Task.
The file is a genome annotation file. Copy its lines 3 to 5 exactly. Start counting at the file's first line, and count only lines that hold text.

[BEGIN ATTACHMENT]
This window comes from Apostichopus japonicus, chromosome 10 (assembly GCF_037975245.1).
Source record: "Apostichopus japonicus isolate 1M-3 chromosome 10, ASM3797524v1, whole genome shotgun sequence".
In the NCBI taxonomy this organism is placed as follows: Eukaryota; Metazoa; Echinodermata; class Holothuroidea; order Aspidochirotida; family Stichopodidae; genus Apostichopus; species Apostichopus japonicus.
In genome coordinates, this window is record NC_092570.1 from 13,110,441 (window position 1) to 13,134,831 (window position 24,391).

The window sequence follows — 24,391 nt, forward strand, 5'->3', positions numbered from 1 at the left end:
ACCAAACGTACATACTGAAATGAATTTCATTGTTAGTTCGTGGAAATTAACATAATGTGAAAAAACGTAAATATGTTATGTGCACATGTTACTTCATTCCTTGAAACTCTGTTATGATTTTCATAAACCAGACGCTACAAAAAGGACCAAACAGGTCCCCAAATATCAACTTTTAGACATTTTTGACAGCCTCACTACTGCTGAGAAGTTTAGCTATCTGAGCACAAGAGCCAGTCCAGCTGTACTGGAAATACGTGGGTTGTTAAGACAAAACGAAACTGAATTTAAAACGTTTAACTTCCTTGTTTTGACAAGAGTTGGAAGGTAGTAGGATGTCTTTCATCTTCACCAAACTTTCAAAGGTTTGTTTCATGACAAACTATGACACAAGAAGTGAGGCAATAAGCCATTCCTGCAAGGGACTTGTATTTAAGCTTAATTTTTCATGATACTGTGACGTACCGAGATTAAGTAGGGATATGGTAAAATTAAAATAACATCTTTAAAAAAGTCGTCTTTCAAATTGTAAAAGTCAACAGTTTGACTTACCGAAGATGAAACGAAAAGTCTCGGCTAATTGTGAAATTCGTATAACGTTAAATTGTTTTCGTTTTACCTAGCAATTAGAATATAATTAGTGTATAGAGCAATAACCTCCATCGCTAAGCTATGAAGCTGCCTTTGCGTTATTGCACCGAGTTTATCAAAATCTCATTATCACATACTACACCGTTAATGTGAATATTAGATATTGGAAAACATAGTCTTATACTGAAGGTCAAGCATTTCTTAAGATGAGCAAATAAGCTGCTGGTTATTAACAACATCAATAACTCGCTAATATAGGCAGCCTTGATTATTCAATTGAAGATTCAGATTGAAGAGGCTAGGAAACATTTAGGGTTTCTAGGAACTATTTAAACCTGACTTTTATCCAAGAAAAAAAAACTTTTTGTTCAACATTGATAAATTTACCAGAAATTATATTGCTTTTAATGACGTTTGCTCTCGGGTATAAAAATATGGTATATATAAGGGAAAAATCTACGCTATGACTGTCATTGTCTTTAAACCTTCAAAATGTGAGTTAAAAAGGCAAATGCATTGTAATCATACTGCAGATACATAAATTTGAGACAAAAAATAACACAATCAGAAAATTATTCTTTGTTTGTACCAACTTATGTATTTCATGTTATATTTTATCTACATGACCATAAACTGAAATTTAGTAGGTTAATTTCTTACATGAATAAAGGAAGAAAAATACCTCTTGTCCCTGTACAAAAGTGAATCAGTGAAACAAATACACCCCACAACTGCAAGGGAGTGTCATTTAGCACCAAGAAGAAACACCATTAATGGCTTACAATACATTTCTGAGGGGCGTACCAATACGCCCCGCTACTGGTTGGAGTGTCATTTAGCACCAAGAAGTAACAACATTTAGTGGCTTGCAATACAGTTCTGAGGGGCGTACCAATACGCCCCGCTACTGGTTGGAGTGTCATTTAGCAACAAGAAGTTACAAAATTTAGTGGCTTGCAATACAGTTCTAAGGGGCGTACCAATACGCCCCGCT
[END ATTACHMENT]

In the NCBI taxonomy this organism is placed as follows: Eukaryota; Metazoa; Echinodermata; class Holothuroidea; order Aspidochirotida; family Stichopodidae; genus Apostichopus; species Apostichopus japonicus.
In genome coordinates, this window is record NC_092570.1 from 13,110,441 (window position 1) to 13,134,831 (window position 24,391).

The window sequence follows — 24,391 nt, forward strand, 5'->3', positions numbered from 1 at the left end: